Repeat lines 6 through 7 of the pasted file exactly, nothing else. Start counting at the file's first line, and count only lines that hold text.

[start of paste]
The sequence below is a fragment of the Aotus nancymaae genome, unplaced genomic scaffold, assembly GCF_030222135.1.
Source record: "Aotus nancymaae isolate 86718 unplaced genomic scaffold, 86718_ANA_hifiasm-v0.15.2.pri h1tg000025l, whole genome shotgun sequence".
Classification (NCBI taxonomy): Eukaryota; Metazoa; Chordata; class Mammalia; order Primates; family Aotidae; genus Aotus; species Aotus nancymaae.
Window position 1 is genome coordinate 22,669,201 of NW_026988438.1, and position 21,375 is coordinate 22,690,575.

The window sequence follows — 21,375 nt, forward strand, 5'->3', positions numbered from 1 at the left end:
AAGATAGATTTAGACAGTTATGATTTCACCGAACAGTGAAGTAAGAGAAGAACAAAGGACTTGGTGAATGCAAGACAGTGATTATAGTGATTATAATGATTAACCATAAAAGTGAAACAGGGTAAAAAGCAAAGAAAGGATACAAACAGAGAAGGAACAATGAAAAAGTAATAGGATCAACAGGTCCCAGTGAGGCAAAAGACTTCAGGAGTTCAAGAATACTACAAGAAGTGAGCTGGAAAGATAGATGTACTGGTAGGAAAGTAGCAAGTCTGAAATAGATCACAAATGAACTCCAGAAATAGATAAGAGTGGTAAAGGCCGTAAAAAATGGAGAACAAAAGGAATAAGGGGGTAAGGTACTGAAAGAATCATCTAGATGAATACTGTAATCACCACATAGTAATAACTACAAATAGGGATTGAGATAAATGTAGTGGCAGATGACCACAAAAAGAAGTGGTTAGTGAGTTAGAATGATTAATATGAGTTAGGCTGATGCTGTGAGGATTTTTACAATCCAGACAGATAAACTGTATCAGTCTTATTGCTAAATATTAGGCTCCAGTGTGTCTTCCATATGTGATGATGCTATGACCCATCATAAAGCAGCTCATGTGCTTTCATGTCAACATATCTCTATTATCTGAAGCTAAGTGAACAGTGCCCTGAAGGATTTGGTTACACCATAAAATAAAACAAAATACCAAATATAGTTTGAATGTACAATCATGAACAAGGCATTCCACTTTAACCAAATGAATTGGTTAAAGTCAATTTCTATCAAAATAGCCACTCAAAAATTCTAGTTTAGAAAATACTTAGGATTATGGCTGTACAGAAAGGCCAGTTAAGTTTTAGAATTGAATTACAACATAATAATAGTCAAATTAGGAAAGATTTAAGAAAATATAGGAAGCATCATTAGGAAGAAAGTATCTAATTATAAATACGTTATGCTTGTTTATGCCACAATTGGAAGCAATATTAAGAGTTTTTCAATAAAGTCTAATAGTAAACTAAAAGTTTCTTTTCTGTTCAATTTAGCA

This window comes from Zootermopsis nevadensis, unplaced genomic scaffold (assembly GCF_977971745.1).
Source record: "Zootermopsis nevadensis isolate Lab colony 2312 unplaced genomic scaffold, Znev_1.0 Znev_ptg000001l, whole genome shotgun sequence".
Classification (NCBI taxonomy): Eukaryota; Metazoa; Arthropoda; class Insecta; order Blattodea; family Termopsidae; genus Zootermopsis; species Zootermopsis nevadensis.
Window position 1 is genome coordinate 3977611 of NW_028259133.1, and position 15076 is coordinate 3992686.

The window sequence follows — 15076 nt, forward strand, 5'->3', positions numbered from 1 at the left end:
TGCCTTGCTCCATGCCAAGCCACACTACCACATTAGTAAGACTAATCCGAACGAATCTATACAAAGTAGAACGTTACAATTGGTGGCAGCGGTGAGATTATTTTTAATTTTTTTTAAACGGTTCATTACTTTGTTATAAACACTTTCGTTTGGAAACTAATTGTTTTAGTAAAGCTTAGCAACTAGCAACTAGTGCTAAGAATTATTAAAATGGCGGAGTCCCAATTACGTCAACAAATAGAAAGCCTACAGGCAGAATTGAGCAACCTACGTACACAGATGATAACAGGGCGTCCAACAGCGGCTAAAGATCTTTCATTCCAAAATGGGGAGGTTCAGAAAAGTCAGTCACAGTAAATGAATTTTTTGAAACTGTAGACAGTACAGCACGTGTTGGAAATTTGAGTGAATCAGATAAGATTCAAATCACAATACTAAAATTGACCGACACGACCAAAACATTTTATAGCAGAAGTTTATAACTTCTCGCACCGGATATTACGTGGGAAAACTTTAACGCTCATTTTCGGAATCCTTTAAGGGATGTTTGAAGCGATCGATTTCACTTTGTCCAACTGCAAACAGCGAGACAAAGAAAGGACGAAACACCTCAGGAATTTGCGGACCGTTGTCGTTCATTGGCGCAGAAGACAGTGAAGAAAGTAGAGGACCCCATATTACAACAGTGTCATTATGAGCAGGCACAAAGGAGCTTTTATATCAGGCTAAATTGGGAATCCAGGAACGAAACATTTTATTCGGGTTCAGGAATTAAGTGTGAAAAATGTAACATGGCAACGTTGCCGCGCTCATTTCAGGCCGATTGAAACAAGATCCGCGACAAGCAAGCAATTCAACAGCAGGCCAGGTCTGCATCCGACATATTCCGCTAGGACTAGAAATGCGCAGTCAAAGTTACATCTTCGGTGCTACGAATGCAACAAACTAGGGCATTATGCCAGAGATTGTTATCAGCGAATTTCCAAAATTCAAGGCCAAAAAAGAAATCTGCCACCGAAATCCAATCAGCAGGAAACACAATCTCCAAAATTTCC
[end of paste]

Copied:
AAGATAGATTTAGACAGTTATGATTTCACCGAACAGTGAAGTAAGAGAAGAACAAAGGACTTGGTGAATGCAAGACAGTGATTATAGTGATTATAATGATTAACCATAAAAGTGAAACAGGGTAAAAAGCAAAGAAAGGATACAAACAGAGAAGGAACAATGAAAAAGTAATAGGATCAACAGGTCCCAGTGAGGCAAAAGACTTCAGGAGTTCAAGAATACTACAAGAAGTGAGCTGGAAAGATAGATGTACTGGTAGGAAAGTAGCAAGTCTGAAATAGATCACAAATGAACTCCAGAAATAGATAAGAGTGGTAAAGGCCGTAAAAAATGGAGAACAAAAGGAATAAGGGGGTAAGGTACTGAAAGAATCATCTAGATGAATACTGTAATCACCACATAGTAATAACTACAAATAGGGATTGAGATAAATGTAGTGGCAGATGACCACAAAAAGAAGTGGTTAGTGAGTTAGAATGATTAATATGAGTTAGGCTGATGCTGTGAGGATTTTTACAATCCAGACAGATAAACTGTATCAGTCTTATTGCTAAATATTAGGCTCCAGTGTGTCTTCCATATGTGATGATGCTATGACCCATCATAAAGCAGCTCATGTGCTTTCATGTCAACATATCTCTATTATCTGAAGCTAAGTGAACAGTGCCCTGAAGGATTTGGTTACACCATAAAATAAAACAAAATACCAAATATAGTTTGAATGTACAATCATGAACAAGGCATTCCACTTTAACCAAATGAATTGGTTAAAGTCAATTTCTATCAAAATAGCCACTCAAAAATTCTAGTTTAGAAAATACTTAGGATTATGGCTGTACAGAAAGGCCAGTTAAGTTTTAGAATTGAATTACAACATAATAATAGTCAAATTAGGAAAGATTTAAGAAAATATAGGAAGCATCATTAGGAAGAAAGTATCTAATTATAAATACGTTATGCTTGTTTATGCCACAATTGGAAGCAATATTAAGAGTTTTTCAATAAAGTCTAATAGTAAACTAAAAGTTTCTTTTCTGTTCAATTTAGCA

This window comes from Zootermopsis nevadensis, unplaced genomic scaffold (assembly GCF_977971745.1).